During 1970 to the late 1980’s, Kurenniemi worked through a computer-based artist collective, Dimension Activities, developing computer graphics programs, exhibitions, participating in exhibitions through the group. He was also interested in the future of computer games. For Kurenniemi, making art was primarily about testing different technologies, and he presented his paintings in public, or as blueprints. A number of his short films, such as Electronic Music Player Dimi-S (1972), and A Robot Master Chaynjis (1982) are currently among the Museum of Contemporary Art Kiasma collections.
Kurenniemi’s practice has been a radical combination of artist and scientist that was decades ahead of his time. This radicality has meant that his visionary ideas were often compared to the stuff of classical science fiction. In 1983, he described the artist tool to be a device:
“a pocket computer that can be connected to any screen or projector or network. The housing contains also a colour video camera and a small colour monitor (perhaps even holo). The device also works as a tape recorder. You can talk to some programmers, they can understand simplified language, the words they understand appear on the screen as text. You can draw on it in colour with a light pen. The overall tone of the picture can be altered with a programmed transformation of the level of colour. If you want to save memory, after drawing a circle you can give the program an idealised command, and all it has to remember is the place of the center and the radius. Motion pictures can be animated one frame at a time by making the desired hanges in the previous image with a pen or by spoken commands and transferring the images to memory. Or by giving the elements of the images their trajectories and speeds.”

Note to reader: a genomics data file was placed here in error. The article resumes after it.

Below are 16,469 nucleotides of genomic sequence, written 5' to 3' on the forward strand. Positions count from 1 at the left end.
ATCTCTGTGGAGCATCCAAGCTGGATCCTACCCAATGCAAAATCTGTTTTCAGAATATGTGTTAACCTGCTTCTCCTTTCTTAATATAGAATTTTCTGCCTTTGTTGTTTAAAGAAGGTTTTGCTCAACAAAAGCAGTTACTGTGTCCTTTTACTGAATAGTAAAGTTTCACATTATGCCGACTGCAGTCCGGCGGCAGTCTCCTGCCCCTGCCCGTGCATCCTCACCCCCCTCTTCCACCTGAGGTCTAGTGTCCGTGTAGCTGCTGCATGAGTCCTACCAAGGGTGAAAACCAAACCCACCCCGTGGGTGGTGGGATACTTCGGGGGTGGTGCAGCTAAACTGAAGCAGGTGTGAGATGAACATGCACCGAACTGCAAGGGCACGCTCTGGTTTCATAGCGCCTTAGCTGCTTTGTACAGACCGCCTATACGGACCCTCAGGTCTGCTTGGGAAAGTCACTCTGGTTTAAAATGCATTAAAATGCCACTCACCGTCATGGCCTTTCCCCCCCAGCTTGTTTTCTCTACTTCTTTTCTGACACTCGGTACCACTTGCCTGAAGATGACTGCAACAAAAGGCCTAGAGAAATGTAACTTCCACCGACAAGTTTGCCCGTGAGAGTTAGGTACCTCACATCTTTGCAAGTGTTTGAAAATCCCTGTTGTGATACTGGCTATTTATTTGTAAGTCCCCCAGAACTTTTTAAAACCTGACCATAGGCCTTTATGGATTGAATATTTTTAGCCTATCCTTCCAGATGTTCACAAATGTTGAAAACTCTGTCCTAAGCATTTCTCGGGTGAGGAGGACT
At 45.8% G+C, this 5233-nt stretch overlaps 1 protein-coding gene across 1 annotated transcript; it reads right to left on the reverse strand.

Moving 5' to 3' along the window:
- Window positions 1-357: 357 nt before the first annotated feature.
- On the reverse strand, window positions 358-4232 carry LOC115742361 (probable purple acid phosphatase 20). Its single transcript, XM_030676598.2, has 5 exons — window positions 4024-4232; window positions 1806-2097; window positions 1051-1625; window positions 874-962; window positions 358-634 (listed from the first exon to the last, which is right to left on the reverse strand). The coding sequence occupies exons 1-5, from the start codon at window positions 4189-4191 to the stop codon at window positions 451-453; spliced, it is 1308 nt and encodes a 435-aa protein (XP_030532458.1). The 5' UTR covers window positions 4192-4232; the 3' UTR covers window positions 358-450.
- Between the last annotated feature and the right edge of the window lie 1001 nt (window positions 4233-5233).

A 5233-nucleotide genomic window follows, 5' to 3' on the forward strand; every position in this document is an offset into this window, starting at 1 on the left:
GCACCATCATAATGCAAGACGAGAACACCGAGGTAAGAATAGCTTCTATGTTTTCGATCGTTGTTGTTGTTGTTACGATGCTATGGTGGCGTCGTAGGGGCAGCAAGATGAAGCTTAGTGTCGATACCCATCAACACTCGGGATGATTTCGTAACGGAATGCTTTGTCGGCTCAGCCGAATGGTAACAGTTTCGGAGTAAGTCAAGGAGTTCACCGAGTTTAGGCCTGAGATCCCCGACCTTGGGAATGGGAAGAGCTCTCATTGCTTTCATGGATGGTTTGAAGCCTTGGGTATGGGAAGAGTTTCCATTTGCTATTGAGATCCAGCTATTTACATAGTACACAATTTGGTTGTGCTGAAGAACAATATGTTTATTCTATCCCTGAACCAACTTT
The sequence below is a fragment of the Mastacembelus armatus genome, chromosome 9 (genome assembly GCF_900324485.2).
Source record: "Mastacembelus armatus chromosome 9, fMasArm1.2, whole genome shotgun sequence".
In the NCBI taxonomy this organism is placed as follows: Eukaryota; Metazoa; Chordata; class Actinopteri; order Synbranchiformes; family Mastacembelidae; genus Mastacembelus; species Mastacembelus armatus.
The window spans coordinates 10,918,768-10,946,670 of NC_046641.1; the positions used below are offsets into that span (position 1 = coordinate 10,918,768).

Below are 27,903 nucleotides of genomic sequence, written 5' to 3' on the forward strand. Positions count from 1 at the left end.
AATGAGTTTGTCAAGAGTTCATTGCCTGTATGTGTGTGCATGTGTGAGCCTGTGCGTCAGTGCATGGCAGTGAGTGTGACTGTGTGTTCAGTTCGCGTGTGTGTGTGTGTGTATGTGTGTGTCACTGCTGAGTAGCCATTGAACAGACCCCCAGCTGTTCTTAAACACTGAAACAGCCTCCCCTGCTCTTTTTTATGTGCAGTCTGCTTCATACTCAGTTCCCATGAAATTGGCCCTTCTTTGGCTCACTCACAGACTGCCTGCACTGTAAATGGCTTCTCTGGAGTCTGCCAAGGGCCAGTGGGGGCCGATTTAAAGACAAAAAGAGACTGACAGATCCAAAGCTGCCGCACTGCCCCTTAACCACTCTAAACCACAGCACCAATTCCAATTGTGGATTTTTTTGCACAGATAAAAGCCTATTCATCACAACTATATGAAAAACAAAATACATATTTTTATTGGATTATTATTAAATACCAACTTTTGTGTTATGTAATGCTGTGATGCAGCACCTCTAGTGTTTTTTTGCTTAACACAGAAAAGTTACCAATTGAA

As an incomparable testament to his own capacity for visionary thinking, Kurenniemi started obsessively documenting his life and daily activities, collecting vast amounts of audio-visual-textual material to make a digital ‘back-up’ of his life – as a template of all human life . This documentation is now preserved as The Kurenniemi Archive, an archive that contains comprehensive diaries ranging from 1970s to 2005. He imagined this archive as an attempt to provide the necessary materials and parts of his own life, for someone in the future, for when science would have developed sufficiently to re-animate matter and bring a person back to life. He called this process ‘re-emergence’, and calculated 2048 to be the right time when technology would have advanced enough to accomplish this. Kurenniemi’s work can be seen as a database-body in progress – as a living archive in the spirit of his project.
Kurenniemi recorded diaries and lived meticulously according to a pre-specified order and provided public and private overlaps in the order in which they occurred. The books describe the private and public, ranging from his personal life, everyday routines, relationships; work related information such as talks, interviews and process oriented notations on work; as well as references to simpler transactions, such as cafés and restaurants bills, glued receipts, small leaflets, etc. They form a perfect cross-section of the local culture of Helsinki of the 1970s. His archive was exhibited as part of Documenta(13), 2012, titled 2048.
Kurenniemi received the Finland Prize of the Ministry of Education and Culture in 2003. In 2004, he was elected honorary fellow of the University of Art and Design Helsinki. 2011 Kurenniemi received Order of the Lion of Finland medal from The President of Finland Mrs. Tarja Halonen
Image: Photograph of young Finnish music scholars at Jyväskylän kulttuuripäivät festival in the early 1960s. From left to right: Ilpo Mansnerus (1943–), Erkki Kurenniemi (1941–2017), Ilpo Saunio (1939–1999), and Seppo Heikinheimo (1938–1997).
Source: Seppo Heikinheimo: Mätämunan muistelmat (photo appendix). Helsinki: Otava 1997.